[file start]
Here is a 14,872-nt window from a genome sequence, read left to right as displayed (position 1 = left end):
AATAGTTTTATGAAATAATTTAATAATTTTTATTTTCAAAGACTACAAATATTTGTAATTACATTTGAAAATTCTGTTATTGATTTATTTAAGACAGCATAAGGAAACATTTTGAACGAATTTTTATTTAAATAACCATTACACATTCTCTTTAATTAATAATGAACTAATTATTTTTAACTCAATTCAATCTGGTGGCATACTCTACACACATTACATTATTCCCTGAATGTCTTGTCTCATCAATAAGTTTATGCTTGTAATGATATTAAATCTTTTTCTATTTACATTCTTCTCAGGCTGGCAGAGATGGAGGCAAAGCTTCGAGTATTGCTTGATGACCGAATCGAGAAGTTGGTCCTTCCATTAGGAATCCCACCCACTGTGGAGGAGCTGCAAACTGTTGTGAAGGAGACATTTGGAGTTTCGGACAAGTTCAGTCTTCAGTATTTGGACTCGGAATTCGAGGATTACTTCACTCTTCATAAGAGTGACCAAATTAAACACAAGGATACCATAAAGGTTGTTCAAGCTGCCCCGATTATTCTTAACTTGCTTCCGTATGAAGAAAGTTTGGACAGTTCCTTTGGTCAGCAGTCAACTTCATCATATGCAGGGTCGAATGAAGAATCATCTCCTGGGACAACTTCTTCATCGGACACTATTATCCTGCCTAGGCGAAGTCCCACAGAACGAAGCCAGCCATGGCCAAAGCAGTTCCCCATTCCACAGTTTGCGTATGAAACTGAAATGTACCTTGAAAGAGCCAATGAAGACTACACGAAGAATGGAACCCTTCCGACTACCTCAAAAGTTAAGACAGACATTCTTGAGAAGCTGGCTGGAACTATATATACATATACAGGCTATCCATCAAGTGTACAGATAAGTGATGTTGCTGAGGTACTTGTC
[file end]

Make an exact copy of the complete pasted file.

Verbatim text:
Here is a 14,872-nt window from a genome sequence, read left to right as displayed (position 1 = left end):
AATAGTTTTATGAAATAATTTAATAATTTTTATTTTCAAAGACTACAAATATTTGTAATTACATTTGAAAATTCTGTTATTGATTTATTTAAGACAGCATAAGGAAACATTTTGAACGAATTTTTATTTAAATAACCATTACACATTCTCTTTAATTAATAATGAACTAATTATTTTTAACTCAATTCAATCTGGTGGCATACTCTACACACATTACATTATTCCCTGAATGTCTTGTCTCATCAATAAGTTTATGCTTGTAATGATATTAAATCTTTTTCTATTTACATTCTTCTCAGGCTGGCAGAGATGGAGGCAAAGCTTCGAGTATTGCTTGATGACCGAATCGAGAAGTTGGTCCTTCCATTAGGAATCCCACCCACTGTGGAGGAGCTGCAAACTGTTGTGAAGGAGACATTTGGAGTTTCGGACAAGTTCAGTCTTCAGTATTTGGACTCGGAATTCGAGGATTACTTCACTCTTCATAAGAGTGACCAAATTAAACACAAGGATACCATAAAGGTTGTTCAAGCTGCCCCGATTATTCTTAACTTGCTTCCGTATGAAGAAAGTTTGGACAGTTCCTTTGGTCAGCAGTCAACTTCATCATATGCAGGGTCGAATGAAGAATCATCTCCTGGGACAACTTCTTCATCGGACACTATTATCCTGCCTAGGCGAAGTCCCACAGAACGAAGCCAGCCATGGCCAAAGCAGTTCCCCATTCCACAGTTTGCGTATGAAACTGAAATGTACCTTGAAAGAGCCAATGAAGACTACACGAAGAATGGAACCCTTCCGACTACCTCAAAAGTTAAGACAGACATTCTTGAGAAGCTGGCTGGAACTATATATACATATACAGGCTATCCATCAAGTGTACAGATAAGTGATGTTGCTGAGGTACTTGTC